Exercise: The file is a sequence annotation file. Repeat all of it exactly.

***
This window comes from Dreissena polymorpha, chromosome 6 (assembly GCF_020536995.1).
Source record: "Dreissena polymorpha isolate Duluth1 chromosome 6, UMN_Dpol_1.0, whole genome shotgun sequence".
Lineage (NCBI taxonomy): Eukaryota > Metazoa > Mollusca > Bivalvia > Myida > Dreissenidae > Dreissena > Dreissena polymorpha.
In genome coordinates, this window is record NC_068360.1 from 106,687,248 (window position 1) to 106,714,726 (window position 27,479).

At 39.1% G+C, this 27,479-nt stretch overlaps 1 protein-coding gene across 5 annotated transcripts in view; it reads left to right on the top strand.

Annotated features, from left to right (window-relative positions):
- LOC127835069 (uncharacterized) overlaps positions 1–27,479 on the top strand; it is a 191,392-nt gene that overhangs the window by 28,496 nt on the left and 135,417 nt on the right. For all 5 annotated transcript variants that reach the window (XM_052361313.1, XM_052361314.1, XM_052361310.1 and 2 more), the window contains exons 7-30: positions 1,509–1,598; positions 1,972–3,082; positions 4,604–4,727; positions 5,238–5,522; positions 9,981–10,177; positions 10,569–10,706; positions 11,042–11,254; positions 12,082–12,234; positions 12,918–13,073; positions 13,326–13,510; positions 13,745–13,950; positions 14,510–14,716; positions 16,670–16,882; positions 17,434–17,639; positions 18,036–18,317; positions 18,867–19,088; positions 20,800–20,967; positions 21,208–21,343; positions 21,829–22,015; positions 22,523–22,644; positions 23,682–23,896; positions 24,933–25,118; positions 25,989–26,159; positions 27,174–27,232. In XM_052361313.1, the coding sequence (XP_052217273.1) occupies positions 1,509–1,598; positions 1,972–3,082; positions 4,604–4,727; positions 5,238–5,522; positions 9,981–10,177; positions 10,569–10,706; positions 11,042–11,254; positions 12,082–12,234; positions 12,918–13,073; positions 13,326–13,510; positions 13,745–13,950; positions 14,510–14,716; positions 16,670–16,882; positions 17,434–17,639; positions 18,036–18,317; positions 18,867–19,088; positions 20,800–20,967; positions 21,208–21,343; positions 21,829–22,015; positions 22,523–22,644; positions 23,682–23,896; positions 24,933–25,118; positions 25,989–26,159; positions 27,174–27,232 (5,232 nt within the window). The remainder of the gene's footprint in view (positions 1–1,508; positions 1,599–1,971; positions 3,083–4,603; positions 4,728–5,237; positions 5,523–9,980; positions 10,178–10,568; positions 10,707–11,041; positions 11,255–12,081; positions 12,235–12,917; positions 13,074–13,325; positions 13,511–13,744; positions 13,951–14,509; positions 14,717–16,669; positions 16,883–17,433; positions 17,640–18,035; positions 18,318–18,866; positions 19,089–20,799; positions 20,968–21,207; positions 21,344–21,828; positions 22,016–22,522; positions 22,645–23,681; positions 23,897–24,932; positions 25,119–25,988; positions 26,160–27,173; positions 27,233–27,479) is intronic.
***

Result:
This window comes from Dreissena polymorpha, chromosome 6 (assembly GCF_020536995.1).
Source record: "Dreissena polymorpha isolate Duluth1 chromosome 6, UMN_Dpol_1.0, whole genome shotgun sequence".
Lineage (NCBI taxonomy): Eukaryota > Metazoa > Mollusca > Bivalvia > Myida > Dreissenidae > Dreissena > Dreissena polymorpha.
In genome coordinates, this window is record NC_068360.1 from 106,687,248 (window position 1) to 106,714,726 (window position 27,479).

At 39.1% G+C, this 27,479-nt stretch overlaps 1 protein-coding gene across 5 annotated transcripts in view; it reads left to right on the top strand.

Annotated features, from left to right (window-relative positions):
- LOC127835069 (uncharacterized) overlaps positions 1–27,479 on the top strand; it is a 191,392-nt gene that overhangs the window by 28,496 nt on the left and 135,417 nt on the right. For all 5 annotated transcript variants that reach the window (XM_052361313.1, XM_052361314.1, XM_052361310.1 and 2 more), the window contains exons 7-30: positions 1,509–1,598; positions 1,972–3,082; positions 4,604–4,727; positions 5,238–5,522; positions 9,981–10,177; positions 10,569–10,706; positions 11,042–11,254; positions 12,082–12,234; positions 12,918–13,073; positions 13,326–13,510; positions 13,745–13,950; positions 14,510–14,716; positions 16,670–16,882; positions 17,434–17,639; positions 18,036–18,317; positions 18,867–19,088; positions 20,800–20,967; positions 21,208–21,343; positions 21,829–22,015; positions 22,523–22,644; positions 23,682–23,896; positions 24,933–25,118; positions 25,989–26,159; positions 27,174–27,232. In XM_052361313.1, the coding sequence (XP_052217273.1) occupies positions 1,509–1,598; positions 1,972–3,082; positions 4,604–4,727; positions 5,238–5,522; positions 9,981–10,177; positions 10,569–10,706; positions 11,042–11,254; positions 12,082–12,234; positions 12,918–13,073; positions 13,326–13,510; positions 13,745–13,950; positions 14,510–14,716; positions 16,670–16,882; positions 17,434–17,639; positions 18,036–18,317; positions 18,867–19,088; positions 20,800–20,967; positions 21,208–21,343; positions 21,829–22,015; positions 22,523–22,644; positions 23,682–23,896; positions 24,933–25,118; positions 25,989–26,159; positions 27,174–27,232 (5,232 nt within the window). The remainder of the gene's footprint in view (positions 1–1,508; positions 1,599–1,971; positions 3,083–4,603; positions 4,728–5,237; positions 5,523–9,980; positions 10,178–10,568; positions 10,707–11,041; positions 11,255–12,081; positions 12,235–12,917; positions 13,074–13,325; positions 13,511–13,744; positions 13,951–14,509; positions 14,717–16,669; positions 16,883–17,433; positions 17,640–18,035; positions 18,318–18,866; positions 19,089–20,799; positions 20,968–21,207; positions 21,344–21,828; positions 22,016–22,522; positions 22,645–23,681; positions 23,897–24,932; positions 25,119–25,988; positions 26,160–27,173; positions 27,233–27,479) is intronic.